There was a time, not very long ago, when one of the battle cries of Anglo-American conservative Catholicism was that “Truth is not determined by majority vote!” The phrase is usually attributed to Pope Emeritus Benedict XVI, though it appears to be a paraphrase rather than a direct quotation (I am open to correction here if anyone has a direct citation). It’s a good line, one which I have used myself. The underlying point – that the eternal verities of Catholic doctrine and ethical teaching cannot and should not be overthrown because they fall foul of contemporary pieties – is a vital one.

Delving a bit deeper, you might say that the aphorism supports a certain elitism; implicit in it is a respect for learning, devotion and expertise, an admiration for those who accept the discipline of “thinking with the Church” and have the humility to structure their lives not according to their own ideas and whims but to the well-worn patterns laid down by the great tradition.

Tuesday, 20 March 2018

Thoughts on "Brideshead Revisited"

It is hard to know what to say about a work already so admired, so praised, so well-known, and one which is such an utterly conventional choice of favourite reading for an English Catholic conservative Oxonian. But I’ll try. It is undoubtedly, as Waugh intended, a superb literary exploration of the operation of divine grace: Father Brown’s “twitch upon the thread” brings home first Sebastian, then Lord Marchmain, Cara (seemingly), Julia and Charles, and even some of the soldiers whom Charles’ brother officer is surprised to see in the re-opened chapel. It is rich with metaphor and emotional depth.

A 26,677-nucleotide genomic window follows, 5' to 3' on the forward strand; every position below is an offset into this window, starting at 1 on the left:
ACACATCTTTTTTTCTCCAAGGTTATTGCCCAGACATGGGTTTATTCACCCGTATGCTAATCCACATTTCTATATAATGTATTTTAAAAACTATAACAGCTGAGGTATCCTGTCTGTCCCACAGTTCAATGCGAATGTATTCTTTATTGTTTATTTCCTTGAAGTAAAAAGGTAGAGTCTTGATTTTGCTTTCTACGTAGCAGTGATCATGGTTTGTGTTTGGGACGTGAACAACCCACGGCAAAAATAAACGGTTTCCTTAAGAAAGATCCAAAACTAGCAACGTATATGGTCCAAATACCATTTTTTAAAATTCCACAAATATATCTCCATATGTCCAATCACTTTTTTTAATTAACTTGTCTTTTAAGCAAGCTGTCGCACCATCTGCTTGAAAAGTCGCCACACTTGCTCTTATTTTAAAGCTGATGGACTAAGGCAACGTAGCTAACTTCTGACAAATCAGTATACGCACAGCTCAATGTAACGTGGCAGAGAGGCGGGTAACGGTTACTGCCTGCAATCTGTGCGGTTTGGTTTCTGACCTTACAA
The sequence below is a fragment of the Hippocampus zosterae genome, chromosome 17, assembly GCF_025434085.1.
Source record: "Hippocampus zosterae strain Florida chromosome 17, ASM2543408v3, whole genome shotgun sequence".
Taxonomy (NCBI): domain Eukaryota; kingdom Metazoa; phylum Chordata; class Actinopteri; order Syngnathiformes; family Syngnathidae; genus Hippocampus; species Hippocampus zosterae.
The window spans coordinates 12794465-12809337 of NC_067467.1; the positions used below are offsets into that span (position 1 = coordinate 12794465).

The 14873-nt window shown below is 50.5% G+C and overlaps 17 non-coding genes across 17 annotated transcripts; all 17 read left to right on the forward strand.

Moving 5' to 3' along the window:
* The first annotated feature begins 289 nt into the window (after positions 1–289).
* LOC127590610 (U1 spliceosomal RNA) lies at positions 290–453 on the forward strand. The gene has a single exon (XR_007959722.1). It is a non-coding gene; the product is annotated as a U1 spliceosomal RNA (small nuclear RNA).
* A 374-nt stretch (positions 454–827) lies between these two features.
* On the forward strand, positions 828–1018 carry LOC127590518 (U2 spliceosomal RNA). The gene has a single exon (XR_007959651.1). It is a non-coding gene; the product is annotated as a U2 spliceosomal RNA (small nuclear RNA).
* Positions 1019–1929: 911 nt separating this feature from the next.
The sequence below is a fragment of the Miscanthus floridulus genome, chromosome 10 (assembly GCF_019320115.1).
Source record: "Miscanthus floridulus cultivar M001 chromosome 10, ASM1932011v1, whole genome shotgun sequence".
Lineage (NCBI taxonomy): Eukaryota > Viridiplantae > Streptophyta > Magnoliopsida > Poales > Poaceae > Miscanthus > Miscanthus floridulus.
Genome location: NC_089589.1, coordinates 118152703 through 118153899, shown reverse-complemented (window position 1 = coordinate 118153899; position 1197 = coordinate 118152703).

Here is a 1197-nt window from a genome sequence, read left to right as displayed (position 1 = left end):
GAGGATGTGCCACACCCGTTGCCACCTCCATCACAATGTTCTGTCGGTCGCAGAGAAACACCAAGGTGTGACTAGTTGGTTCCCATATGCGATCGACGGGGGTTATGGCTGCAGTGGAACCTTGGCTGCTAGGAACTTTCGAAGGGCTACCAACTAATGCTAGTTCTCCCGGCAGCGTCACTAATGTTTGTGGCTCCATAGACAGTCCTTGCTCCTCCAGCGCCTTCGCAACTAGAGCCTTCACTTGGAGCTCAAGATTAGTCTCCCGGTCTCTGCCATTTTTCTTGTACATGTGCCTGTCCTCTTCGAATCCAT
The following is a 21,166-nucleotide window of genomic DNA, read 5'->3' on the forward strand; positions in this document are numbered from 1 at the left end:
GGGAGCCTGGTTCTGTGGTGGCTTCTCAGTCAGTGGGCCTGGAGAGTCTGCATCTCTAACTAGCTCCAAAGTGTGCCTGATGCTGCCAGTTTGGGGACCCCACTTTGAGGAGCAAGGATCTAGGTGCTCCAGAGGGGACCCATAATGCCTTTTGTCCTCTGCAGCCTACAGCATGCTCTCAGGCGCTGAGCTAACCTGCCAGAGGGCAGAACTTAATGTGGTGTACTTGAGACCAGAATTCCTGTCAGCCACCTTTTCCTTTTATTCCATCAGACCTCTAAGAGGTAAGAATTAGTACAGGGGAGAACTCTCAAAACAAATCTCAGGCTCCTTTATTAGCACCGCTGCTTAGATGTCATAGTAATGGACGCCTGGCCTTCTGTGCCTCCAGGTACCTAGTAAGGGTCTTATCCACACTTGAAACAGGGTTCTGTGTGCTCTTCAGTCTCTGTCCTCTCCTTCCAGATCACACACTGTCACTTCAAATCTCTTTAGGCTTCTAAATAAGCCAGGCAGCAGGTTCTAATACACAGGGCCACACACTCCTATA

Saturday, 17 March 2018

Book review: Nicholas Crane's "Clear Waters Rising: A Mountain Journey Across Europe"

This lovely book narrates one of the most extraordinary adventures imaginable; a walk from Cape Finisterre in north-west Spain all the way to Constantinople – a 6,000-plus mile trek through the mountainous spine of the continent, undertaken continuously over eighteen months, mostly alone, with a strict prohibition on using any means of transport other than Shanks’ pony. Crane has to fend off attempts to get him in cars by, inter alia, Ukrainian border policemen and a Turkish general, and declines to use a cable car in his attempted climb of Mont Blanc.

Monday, 5 March 2018

Escape to the country: is there anything to be gained from fleeing the urban jungle?

(This post is a slightly amended version of a piece originally published in 2015 on another website, now defunct.)

It’s funny the things that catch your attention. A couple of years ago, I read a detective story set in London in 1912. At one point, a policeman walking north through London is said to have emerged into open country shortly after Highgate. Highgate! Nowadays Highgate is about five miles from the northern outskirts of London. Since the beginning of the last century, our capital has spread relentlessly north into what was once Middlesex and Hertfordshire, swallowing up many places which used to be small villages and towns—Arnos Grove, Enfield, Palmers Green, Southgate, a pattern repeated on the east, south and west of the city. This growth of London’s geographical extent, its “footprint”, continued even as Greater London’s actual population went into considerable decline during the four decades after the Second World War. London’s population explosion in the nineteenth century—from about 1 million to over 6 million—did not affect London’s actual area in anything like the same way, presumably because so many of the new Londoners were poor workers and their families crammed into slums, as opposed to the comfortable middle-class commuters in their suburban semis who made up much of the twentieth century growth.